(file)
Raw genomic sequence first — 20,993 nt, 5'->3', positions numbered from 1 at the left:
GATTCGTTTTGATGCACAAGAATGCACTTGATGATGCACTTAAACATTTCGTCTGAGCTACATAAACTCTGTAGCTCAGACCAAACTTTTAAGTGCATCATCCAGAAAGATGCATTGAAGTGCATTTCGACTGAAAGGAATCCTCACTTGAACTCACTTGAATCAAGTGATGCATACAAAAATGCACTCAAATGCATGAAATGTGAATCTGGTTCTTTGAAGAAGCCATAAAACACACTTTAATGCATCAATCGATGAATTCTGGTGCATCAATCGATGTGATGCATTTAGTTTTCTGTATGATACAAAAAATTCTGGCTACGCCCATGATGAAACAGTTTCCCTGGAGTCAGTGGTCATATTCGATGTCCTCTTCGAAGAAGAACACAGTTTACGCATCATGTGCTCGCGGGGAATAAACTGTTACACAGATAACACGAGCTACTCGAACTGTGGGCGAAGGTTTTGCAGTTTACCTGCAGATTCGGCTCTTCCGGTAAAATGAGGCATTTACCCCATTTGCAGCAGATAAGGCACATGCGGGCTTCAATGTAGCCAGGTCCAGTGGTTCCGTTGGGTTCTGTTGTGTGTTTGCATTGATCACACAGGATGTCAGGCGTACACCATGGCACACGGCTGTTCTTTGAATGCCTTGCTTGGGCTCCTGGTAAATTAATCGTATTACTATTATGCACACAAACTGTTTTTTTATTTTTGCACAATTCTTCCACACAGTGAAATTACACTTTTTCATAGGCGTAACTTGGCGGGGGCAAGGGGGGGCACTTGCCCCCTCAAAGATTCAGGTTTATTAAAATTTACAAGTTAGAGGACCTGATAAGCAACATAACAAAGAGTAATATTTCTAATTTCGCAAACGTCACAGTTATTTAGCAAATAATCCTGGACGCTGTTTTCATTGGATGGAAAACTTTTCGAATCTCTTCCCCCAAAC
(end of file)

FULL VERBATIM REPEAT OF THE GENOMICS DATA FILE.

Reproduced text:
Raw genomic sequence first — 20,993 nt, 5'->3', positions numbered from 1 at the left:
GATTCGTTTTGATGCACAAGAATGCACTTGATGATGCACTTAAACATTTCGTCTGAGCTACATAAACTCTGTAGCTCAGACCAAACTTTTAAGTGCATCATCCAGAAAGATGCATTGAAGTGCATTTCGACTGAAAGGAATCCTCACTTGAACTCACTTGAATCAAGTGATGCATACAAAAATGCACTCAAATGCATGAAATGTGAATCTGGTTCTTTGAAGAAGCCATAAAACACACTTTAATGCATCAATCGATGAATTCTGGTGCATCAATCGATGTGATGCATTTAGTTTTCTGTATGATACAAAAAATTCTGGCTACGCCCATGATGAAACAGTTTCCCTGGAGTCAGTGGTCATATTCGATGTCCTCTTCGAAGAAGAACACAGTTTACGCATCATGTGCTCGCGGGGAATAAACTGTTACACAGATAACACGAGCTACTCGAACTGTGGGCGAAGGTTTTGCAGTTTACCTGCAGATTCGGCTCTTCCGGTAAAATGAGGCATTTACCCCATTTGCAGCAGATAAGGCACATGCGGGCTTCAATGTAGCCAGGTCCAGTGGTTCCGTTGGGTTCTGTTGTGTGTTTGCATTGATCACACAGGATGTCAGGCGTACACCATGGCACACGGCTGTTCTTTGAATGCCTTGCTTGGGCTCCTGGTAAATTAATCGTATTACTATTATGCACACAAACTGTTTTTTTATTTTTGCACAATTCTTCCACACAGTGAAATTACACTTTTTCATAGGCGTAACTTGGCGGGGGCAAGGGGGGGCACTTGCCCCCTCAAAGATTCAGGTTTATTAAAATTTACAAGTTAGAGGACCTGATAAGCAACATAACAAAGAGTAATATTTCTAATTTCGCAAACGTCACAGTTATTTAGCAAATAATCCTGGACGCTGTTTTCATTGGATGGAAAACTTTTCGAATCTCTTCCCCCAAAC